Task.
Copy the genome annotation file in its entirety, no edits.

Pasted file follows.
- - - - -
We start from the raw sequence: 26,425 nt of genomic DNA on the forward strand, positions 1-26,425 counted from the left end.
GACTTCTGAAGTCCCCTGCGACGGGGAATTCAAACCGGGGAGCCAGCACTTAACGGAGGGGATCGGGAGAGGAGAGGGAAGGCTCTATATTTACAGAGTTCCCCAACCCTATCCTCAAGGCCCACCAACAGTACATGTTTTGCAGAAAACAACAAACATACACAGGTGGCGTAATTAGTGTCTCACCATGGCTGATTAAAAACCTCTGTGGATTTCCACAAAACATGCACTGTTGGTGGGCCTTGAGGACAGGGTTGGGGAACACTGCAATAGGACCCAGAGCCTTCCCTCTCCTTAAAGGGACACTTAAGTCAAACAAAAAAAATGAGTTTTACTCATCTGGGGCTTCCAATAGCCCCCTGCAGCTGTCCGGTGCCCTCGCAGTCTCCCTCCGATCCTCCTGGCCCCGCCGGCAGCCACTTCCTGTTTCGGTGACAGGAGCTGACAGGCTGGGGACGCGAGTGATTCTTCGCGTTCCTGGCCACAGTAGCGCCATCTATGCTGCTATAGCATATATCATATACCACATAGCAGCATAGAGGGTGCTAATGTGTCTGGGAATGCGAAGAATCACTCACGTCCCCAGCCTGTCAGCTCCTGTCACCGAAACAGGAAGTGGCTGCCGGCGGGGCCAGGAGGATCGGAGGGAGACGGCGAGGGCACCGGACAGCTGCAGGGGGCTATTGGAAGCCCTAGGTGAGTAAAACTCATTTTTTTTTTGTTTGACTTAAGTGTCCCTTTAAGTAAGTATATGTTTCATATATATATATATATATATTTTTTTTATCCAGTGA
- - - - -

We start from the raw sequence: 26,425 nt of genomic DNA on the forward strand, positions 1-26,425 counted from the left end.
GACTTCTGAAGTCCCCTGCGACGGGGAATTCAAACCGGGGAGCCAGCACTTAACGGAGGGGATCGGGAGAGGAGAGGGAAGGCTCTATATTTACAGAGTTCCCCAACCCTATCCTCAAGGCCCACCAACAGTACATGTTTTGCAGAAAACAACAAACATACACAGGTGGCGTAATTAGTGTCTCACCATGGCTGATTAAAAACCTCTGTGGATTTCCACAAAACATGCACTGTTGGTGGGCCTTGAGGACAGGGTTGGGGAACACTGCAATAGGACCCAGAGCCTTCCCTCTCCTTAAAGGGACACTTAAGTCAAACAAAAAAAATGAGTTTTACTCATCTGGGGCTTCCAATAGCCCCCTGCAGCTGTCCGGTGCCCTCGCAGTCTCCCTCCGATCCTCCTGGCCCCGCCGGCAGCCACTTCCTGTTTCGGTGACAGGAGCTGACAGGCTGGGGACGCGAGTGATTCTTCGCGTTCCTGGCCACAGTAGCGCCATCTATGCTGCTATAGCATATATCATATACCACATAGCAGCATAGAGGGTGCTAATGTGTCTGGGAATGCGAAGAATCACTCACGTCCCCAGCCTGTCAGCTCCTGTCACCGAAACAGGAAGTGGCTGCCGGCGGGGCCAGGAGGATCGGAGGGAGACGGCGAGGGCACCGGACAGCTGCAGGGGGCTATTGGAAGCCCTAGGTGAGTAAAACTCATTTTTTTTTTGTTTGACTTAAGTGTCCCTTTAAGTAAGTATATGTTTCATATATATATATATATATATTTTTTTTATCCAGTGA